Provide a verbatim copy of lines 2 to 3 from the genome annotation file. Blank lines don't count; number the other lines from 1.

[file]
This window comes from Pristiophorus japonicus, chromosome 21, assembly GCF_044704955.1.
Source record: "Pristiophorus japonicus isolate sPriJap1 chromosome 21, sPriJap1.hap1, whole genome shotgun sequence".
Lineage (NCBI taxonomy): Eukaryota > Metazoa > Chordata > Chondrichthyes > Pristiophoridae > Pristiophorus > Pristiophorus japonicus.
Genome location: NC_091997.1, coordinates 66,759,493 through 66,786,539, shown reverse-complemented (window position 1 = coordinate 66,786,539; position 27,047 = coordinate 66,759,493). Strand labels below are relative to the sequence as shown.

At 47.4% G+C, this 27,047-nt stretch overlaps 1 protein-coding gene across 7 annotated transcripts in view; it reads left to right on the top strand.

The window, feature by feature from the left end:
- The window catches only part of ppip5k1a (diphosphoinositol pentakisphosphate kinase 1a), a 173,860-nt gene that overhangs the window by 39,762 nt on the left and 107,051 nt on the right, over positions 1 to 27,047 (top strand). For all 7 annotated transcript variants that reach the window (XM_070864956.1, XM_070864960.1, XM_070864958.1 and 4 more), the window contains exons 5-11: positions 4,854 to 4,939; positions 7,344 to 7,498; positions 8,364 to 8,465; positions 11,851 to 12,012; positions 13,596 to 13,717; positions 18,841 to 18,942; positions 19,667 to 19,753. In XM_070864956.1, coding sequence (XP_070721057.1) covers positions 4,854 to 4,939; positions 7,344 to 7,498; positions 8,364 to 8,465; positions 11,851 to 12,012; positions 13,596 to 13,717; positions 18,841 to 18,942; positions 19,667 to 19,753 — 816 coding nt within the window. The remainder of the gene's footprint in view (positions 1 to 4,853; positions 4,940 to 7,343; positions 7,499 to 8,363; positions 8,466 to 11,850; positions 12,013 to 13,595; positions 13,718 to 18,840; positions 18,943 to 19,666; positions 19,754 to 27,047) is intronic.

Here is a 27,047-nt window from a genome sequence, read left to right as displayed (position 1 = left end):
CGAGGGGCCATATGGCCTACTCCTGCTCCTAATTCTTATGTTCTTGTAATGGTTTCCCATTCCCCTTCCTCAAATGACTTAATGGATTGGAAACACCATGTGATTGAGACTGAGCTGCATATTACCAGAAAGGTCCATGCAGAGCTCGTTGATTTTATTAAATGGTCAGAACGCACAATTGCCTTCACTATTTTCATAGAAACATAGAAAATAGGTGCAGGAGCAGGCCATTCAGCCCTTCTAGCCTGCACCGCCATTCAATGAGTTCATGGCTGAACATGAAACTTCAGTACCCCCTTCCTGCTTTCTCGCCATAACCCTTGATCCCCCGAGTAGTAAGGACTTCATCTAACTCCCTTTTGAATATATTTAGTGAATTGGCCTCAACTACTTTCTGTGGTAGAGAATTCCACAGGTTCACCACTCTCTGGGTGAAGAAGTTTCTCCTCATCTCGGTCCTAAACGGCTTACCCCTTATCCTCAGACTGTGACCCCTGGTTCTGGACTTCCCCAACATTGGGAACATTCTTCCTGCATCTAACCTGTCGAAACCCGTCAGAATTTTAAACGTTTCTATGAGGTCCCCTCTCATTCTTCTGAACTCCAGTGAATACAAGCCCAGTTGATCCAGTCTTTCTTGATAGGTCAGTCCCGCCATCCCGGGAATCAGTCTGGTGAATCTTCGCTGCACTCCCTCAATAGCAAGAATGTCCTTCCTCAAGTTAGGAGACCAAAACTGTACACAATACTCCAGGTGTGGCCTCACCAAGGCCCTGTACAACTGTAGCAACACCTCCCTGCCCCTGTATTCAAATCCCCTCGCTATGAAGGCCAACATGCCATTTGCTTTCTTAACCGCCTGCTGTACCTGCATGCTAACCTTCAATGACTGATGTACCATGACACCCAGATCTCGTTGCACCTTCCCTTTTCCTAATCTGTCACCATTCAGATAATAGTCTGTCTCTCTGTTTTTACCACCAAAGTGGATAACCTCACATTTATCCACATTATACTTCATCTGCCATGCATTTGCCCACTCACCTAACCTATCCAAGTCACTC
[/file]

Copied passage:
Source record: "Pristiophorus japonicus isolate sPriJap1 chromosome 21, sPriJap1.hap1, whole genome shotgun sequence".
Lineage (NCBI taxonomy): Eukaryota > Metazoa > Chordata > Chondrichthyes > Pristiophoridae > Pristiophorus > Pristiophorus japonicus.